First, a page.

UNC SOG helps Maggie Valley explore economic development options: 

Congrats to the student team working with Town of Stanley! UNC-Chapel Hill Department of City and Regional Planning and Public Administration graduate students deliver a redevelopment feasibility analysis as part of a UNC SOG Community Revitalization Applied course:

Banner News writes story about student project in UNC SOG Development Finance Initiative-supported revitalization class – feasibility analysis for a Main Street building in Stanley, NC.

GDP map suggests North Carolina’s economy is about the same size as Poland’s:

Other CED items:                                           

What is impact of minor league baseball stadiums? Stadiums can revitalize a city’s downtown, but data suggests they merely concentrate development around the new stadium and don’t create new growth. 

How blockchain and bitcoin are emerging as economic development strategies in some “crypto-woke” states and small towns:

New federal lawsuit presents a legal challenge to Washington DC’s creative class strategy and gentrification:

Old homes get a new chance at life in blighted parts of Danville, VA through land banking: Read More…

Aligning Transit Agencies and Private Developers through Joint Development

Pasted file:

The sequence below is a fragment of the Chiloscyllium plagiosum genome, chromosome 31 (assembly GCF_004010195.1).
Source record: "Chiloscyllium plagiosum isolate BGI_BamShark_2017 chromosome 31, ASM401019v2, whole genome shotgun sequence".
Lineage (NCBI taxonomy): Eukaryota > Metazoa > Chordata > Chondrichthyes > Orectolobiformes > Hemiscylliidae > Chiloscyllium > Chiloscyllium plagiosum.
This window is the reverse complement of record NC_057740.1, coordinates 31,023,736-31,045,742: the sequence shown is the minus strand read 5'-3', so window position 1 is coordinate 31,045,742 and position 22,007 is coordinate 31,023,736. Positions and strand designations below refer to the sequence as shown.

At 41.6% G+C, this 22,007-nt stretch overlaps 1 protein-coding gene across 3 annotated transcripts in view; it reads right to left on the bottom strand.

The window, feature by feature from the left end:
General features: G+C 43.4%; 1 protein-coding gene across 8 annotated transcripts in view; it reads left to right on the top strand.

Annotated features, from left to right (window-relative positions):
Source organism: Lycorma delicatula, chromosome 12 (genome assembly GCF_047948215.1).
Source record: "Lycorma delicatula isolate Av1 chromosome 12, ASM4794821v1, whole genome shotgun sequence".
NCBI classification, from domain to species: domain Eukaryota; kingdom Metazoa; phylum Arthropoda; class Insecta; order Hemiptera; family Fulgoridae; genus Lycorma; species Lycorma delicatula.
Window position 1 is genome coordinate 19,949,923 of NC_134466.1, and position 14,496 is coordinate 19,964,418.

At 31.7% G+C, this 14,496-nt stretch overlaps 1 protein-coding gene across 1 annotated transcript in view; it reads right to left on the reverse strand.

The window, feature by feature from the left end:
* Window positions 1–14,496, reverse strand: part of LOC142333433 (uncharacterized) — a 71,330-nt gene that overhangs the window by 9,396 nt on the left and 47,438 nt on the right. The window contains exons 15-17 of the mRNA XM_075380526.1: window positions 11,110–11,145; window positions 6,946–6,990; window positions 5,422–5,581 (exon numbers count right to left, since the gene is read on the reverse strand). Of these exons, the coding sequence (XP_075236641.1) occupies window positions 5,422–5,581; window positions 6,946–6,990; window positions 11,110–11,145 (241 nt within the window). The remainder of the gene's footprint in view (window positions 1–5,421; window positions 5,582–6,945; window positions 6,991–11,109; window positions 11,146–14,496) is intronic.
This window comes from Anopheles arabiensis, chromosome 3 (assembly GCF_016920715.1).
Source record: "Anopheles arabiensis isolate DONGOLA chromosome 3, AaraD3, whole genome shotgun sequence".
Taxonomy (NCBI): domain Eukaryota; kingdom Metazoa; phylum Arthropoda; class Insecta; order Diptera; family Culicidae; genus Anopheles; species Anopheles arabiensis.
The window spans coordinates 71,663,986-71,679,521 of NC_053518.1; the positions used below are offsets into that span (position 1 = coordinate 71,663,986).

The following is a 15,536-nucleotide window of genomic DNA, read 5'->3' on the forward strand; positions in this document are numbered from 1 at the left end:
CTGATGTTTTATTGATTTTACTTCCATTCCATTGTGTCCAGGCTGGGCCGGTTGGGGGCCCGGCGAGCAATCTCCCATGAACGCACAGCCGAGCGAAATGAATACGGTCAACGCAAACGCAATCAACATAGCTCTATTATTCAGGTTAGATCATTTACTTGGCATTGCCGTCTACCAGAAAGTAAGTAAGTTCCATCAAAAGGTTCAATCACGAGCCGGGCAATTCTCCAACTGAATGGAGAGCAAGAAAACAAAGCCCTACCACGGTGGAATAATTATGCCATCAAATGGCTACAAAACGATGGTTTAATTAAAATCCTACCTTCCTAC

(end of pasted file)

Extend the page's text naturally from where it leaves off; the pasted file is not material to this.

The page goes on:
As development activity continues to boom nationally and throughout North Carolina, developers continue to find creative ways to create value. One such example would be through working alongside transit agencies to drive private development projects and transit enhancements. The Federal Transit Administration’s guidelines for joint development provide a framework for transit authorities and developers to use in thinking through transit-oriented developments.

The Federal Transit Administration’s Guidelines for Joint Development

According to the Federal Transit Administration, a joint development is the simultaneous improvement of a transit system and the surrounding real estate, coordinated between real estate developers and transit agencies. Throughout North Carolina, transit projects – such as the Lynx Light Rail in Charlotte – have resulted in significant private development proximate to stops. However, few, if any, projects in North Carolina have been able to take advantage of the FTA’s financial assistance for joint developments. Read More…

Hometown Strong: A Rural Initiative